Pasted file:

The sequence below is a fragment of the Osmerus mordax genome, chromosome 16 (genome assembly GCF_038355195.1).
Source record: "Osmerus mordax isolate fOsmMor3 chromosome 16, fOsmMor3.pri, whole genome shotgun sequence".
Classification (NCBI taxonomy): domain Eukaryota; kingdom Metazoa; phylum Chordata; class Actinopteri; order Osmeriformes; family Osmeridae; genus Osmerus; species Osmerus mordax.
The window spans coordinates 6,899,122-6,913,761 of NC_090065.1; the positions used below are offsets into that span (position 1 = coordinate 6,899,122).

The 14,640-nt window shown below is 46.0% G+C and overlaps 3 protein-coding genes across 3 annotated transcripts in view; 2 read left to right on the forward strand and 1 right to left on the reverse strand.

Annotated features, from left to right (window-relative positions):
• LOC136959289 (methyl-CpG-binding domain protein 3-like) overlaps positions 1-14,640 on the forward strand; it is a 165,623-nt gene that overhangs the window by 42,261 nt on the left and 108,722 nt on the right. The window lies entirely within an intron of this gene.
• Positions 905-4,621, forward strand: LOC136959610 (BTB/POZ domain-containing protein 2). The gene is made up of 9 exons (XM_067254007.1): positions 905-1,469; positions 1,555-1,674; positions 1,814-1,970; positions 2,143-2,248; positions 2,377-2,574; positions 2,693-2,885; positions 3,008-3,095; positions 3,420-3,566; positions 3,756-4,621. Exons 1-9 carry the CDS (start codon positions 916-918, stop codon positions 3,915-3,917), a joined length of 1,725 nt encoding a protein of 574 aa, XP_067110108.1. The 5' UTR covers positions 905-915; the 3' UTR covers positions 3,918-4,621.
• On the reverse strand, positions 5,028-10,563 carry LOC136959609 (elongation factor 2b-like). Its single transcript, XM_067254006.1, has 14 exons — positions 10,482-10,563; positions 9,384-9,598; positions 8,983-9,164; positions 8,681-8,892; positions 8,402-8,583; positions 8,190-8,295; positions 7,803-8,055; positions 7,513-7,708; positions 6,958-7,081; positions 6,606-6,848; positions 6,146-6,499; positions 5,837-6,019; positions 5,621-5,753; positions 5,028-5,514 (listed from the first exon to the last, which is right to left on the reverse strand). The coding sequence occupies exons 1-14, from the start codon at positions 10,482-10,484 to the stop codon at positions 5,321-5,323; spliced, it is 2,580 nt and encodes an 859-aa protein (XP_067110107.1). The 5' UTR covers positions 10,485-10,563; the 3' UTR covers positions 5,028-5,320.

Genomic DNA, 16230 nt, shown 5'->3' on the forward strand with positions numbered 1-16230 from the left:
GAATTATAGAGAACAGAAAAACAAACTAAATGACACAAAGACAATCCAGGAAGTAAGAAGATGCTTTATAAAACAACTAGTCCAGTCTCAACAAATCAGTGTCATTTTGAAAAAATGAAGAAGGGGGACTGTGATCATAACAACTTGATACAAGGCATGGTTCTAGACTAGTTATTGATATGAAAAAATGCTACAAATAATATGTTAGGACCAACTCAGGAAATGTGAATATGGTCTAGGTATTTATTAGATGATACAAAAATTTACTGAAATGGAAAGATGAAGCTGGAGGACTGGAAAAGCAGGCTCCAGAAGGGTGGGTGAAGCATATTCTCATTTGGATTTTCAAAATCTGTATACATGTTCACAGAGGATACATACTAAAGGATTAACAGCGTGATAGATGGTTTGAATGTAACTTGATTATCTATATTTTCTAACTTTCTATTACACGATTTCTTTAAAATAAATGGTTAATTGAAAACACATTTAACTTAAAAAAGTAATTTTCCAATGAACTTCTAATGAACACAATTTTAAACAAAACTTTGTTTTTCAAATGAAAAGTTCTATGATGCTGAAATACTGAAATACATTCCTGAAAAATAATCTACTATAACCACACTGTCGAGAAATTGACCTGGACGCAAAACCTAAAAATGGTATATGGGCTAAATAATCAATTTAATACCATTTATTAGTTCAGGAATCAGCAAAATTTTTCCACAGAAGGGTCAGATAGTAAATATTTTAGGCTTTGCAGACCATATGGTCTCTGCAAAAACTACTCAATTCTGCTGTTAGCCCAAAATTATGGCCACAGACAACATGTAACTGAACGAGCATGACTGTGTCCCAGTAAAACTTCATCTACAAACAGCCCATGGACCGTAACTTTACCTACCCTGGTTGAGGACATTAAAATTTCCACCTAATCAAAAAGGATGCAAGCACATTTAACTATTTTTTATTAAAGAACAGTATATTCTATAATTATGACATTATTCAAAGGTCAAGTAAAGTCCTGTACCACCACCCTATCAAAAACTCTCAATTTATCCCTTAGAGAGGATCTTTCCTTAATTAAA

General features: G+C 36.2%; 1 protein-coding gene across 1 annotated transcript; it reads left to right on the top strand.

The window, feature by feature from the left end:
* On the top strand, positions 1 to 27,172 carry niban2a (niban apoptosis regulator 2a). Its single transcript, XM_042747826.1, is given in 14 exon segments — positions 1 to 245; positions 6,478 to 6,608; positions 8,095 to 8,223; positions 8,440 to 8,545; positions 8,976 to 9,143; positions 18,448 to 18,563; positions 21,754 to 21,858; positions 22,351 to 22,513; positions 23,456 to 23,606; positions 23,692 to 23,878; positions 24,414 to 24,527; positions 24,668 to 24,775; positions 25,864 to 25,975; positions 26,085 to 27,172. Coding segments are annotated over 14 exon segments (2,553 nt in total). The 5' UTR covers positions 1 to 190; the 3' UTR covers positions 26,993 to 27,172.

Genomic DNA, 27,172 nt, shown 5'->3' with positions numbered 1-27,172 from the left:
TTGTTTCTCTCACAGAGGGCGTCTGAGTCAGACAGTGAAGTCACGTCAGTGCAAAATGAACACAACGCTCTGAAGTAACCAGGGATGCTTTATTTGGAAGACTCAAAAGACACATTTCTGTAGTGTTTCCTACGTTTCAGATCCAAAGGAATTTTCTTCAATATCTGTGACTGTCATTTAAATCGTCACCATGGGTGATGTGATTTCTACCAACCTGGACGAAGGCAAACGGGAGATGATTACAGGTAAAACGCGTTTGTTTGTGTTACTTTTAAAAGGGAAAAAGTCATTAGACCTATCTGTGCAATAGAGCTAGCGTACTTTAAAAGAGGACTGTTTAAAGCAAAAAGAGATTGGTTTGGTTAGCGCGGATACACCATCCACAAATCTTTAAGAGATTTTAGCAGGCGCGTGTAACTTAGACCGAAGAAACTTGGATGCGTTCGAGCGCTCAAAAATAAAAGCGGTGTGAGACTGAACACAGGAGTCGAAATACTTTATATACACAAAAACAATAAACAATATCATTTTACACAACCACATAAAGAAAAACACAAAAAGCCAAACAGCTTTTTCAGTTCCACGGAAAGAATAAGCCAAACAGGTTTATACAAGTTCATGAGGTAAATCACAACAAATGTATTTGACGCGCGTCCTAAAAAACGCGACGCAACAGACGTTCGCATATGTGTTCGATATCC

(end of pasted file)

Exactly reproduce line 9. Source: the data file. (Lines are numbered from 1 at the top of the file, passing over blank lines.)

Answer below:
• On the reverse strand, positions 5,028-10,563 carry LOC136959609 (elongation factor 2b-like). Its single transcript, XM_067254006.1, has 14 exons — positions 10,482-10,563; positions 9,384-9,598; positions 8,983-9,164; positions 8,681-8,892; positions 8,402-8,583; positions 8,190-8,295; positions 7,803-8,055; positions 7,513-7,708; positions 6,958-7,081; positions 6,606-6,848; positions 6,146-6,499; positions 5,837-6,019; positions 5,621-5,753; positions 5,028-5,514 (listed from the first exon to the last, which is right to left on the reverse strand). The coding sequence occupies exons 1-14, from the start codon at positions 10,482-10,484 to the stop codon at positions 5,321-5,323; spliced, it is 2,580 nt and encodes an 859-aa protein (XP_067110107.1). The 5' UTR covers positions 10,485-10,563; the 3' UTR covers positions 5,028-5,320.